It will take more than a change in rules to make companies comfortable with the move to fair value accounting. It will take a change in “mindset,” predicts Gary Kabureck, the chief accountant and corporate vice president at Xerox Corp.

Kabureck was one of eight experts invited by the Securities and Exchange Commission to participate in a roundtable session on fair value accounting this week. Representing the perspective of financial statement preparers, the chief accountant debated several key points with fellow panelist during the half-day meeting that was aimed at fleshing out thorny issues related to the switch from historical cost accounting to the fair value method.

“Fair value accounting is a very different issue for commercial companies than [it is] for financial services companies,” asserted Kabureck, mainly because the composition of a commercial company’s balance sheet is different, as is the basic business model. Indeed, since the SEC and U.S. and international accounting standard-setters have pushed for the expanded use of fair value accounting — an effort codified by the release last year of FAS 157 Fair Value Measurement — critics have complained that the methodology is not suitable for the non-financial assets. The reason: For assets and liabilities that are not based around short-term trading, or are held to maturity — such as loans, deposits, and receivables — fair-value measurement leads to income statement volatility, such as understatements and overstatements.

While Kabureck supported the idea of measuring financial assets and liabilities using fair value, he said that the idea of using the methodology to value non-financial items needs more scrutiny by regulators and standard-setters. Companies “have lived with a mixed attribute model for a long time,” and will continue to deal with those models even after fair value accounting is resolved, said the Xerox executive, referring to a financial statement model that uses both fair value and historical cost calculations.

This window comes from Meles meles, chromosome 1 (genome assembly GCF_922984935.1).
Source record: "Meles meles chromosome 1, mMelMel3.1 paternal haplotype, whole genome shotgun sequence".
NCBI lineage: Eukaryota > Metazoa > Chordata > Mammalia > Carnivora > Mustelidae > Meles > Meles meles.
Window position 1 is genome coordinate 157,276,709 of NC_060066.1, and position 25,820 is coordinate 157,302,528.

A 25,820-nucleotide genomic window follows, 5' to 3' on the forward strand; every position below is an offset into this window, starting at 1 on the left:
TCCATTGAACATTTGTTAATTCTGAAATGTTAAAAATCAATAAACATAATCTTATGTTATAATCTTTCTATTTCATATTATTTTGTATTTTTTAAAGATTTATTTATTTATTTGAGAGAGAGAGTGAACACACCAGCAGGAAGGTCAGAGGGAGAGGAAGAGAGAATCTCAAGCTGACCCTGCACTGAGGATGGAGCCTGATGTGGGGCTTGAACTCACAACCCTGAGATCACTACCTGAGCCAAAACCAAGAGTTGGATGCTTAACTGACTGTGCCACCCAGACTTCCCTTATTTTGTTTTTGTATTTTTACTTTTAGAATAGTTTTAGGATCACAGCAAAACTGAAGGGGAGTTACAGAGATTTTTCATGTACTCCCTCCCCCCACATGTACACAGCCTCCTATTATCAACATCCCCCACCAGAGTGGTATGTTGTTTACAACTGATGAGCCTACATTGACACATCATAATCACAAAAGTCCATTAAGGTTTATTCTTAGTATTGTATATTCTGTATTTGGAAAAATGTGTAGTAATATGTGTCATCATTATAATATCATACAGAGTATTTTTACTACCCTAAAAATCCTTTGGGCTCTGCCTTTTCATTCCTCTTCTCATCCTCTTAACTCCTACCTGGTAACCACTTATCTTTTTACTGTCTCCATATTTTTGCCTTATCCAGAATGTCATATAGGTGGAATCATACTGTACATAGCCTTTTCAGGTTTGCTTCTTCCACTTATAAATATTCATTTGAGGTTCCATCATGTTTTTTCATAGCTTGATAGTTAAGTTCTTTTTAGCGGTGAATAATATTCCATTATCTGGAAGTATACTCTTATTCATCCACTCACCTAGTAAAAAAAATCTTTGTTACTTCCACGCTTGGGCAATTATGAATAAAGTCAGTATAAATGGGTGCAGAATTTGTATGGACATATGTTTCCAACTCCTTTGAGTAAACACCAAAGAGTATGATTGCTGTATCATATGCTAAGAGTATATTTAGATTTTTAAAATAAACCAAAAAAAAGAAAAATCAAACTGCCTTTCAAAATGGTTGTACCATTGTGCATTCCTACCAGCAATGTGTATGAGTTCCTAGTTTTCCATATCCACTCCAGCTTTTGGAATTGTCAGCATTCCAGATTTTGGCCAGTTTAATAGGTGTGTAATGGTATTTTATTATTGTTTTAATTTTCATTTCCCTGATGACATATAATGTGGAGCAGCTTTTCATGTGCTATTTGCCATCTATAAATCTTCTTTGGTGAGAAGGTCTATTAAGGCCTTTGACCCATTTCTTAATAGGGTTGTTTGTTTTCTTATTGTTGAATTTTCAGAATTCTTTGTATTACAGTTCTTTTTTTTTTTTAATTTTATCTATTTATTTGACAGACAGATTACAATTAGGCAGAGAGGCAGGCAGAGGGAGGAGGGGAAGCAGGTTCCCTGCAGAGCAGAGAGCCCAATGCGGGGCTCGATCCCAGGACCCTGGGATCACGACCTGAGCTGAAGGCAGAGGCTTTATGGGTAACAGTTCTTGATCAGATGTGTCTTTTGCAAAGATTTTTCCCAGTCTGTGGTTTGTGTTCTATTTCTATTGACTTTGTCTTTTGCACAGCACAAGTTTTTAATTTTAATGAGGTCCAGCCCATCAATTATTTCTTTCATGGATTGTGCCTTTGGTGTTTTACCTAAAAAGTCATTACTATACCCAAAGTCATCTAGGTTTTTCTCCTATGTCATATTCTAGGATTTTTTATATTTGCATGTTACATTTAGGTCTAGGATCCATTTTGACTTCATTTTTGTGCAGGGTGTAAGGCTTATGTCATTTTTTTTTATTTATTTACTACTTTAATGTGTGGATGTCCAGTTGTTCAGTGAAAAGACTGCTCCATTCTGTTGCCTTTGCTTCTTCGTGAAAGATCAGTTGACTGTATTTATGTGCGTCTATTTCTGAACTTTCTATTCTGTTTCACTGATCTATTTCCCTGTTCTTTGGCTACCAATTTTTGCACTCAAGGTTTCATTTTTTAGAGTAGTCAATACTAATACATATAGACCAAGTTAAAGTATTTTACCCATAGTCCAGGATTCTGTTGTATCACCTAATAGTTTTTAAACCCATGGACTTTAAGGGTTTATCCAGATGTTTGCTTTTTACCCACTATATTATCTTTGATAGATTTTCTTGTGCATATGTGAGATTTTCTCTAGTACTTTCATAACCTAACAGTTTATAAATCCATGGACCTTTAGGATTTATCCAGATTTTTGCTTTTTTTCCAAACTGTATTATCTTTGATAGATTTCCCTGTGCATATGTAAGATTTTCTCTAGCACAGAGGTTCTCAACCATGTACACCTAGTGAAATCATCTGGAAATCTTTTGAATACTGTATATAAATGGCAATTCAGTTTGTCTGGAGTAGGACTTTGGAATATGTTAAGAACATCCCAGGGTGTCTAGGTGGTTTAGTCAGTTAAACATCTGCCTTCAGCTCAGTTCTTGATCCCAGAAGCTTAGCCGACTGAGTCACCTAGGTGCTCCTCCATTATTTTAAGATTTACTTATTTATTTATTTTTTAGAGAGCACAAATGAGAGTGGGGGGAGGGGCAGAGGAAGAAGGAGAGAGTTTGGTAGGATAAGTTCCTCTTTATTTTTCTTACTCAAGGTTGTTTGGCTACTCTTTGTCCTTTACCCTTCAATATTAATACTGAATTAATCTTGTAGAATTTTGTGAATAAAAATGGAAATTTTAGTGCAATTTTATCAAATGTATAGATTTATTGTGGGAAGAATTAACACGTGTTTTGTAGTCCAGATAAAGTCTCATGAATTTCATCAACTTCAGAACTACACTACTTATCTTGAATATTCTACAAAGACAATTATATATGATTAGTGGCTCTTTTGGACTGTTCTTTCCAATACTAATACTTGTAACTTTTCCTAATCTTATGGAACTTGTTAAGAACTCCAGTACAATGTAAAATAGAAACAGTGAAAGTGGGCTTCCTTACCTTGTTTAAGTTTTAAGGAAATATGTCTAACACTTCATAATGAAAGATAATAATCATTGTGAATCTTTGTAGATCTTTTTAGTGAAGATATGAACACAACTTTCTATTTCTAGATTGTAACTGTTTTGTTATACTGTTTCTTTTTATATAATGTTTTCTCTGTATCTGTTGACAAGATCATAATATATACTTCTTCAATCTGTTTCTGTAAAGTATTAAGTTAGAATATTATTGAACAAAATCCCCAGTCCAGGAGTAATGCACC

Kabureck explained that using fair value accounting on non-financial assets and liabilities is “difficult” because those items do not have contractual cash flows or available markets which act as a starting point for value estimates. In fact, Kabureck said some fair value estimates puzzle him in general because he still cannot figure out what has caused the “mega adjustments” or huge subprime-related writedowns that have been reported by companies such as Citigroup, UBS, Merrill Lynch and others. He posited: Were the writedowns caused by mark-to-market accounting, impairment charges, or off-balance sheet items that came back on the balance sheet?

Despite saying that the focus on fair value is “more important today than ever before,” Kabureck wondered whether “we have gone too far in trying to apply fair value in too many places . . . and arguably producing misleading results.”

To make the switch, he said finance executives would have to change their mindset with regards to how they view their businesse if fair value measurement is mandated for non-financial assets. For instance, FAS 157 says that if the principle market for an asset is deep and active, then an input from that market should be used to derive a fair value — even though the principle market may not be the most advantageous market. Such a concept would be difficult for operational managers to consider because they tend to “work [their] most advantageous market,” says Kabureck.

What’s more, FAS 157 instructs preparers to look at hypothetical transactions to value assets and liabilities if an active market does not exist. In essence, managers will have to train themselves to think like market participants rather than operations experts, something that Kabureck says will be a challenge.

He sees longer-term problems on the education front in terms of accounting curriculum at colleges and universities. “To some extent, business schools are still in the industrial economy,” with respect to accounting programs. Kabureck says that so far, schools have not put enough emphasis accounting for “21st Century economies,” because they lack a focus on fair value measurement, valuation techniques, and present valuing derivatives.

He also worries the increased volume and complexity of fair value measurement will force many companies to bring in outside specialists, which presents a set of problems in itself. Those snags include: finding the right valuation team; scheduling their work to coincide with relatively short timeframes when companies have to close their books and produce regulatory filings; and vetting the outside firm’s internal controls and procedures. He suspects there also will be a bit of “opinion shopping” among companies that hire outside specialists, as each valuation firm base their estimates on different theories and approaches.

By Kabureck’s lights, there is a “need for a path forward on non-financial assets and liabilities, or at least a further deferral of FAS 157 for them.”

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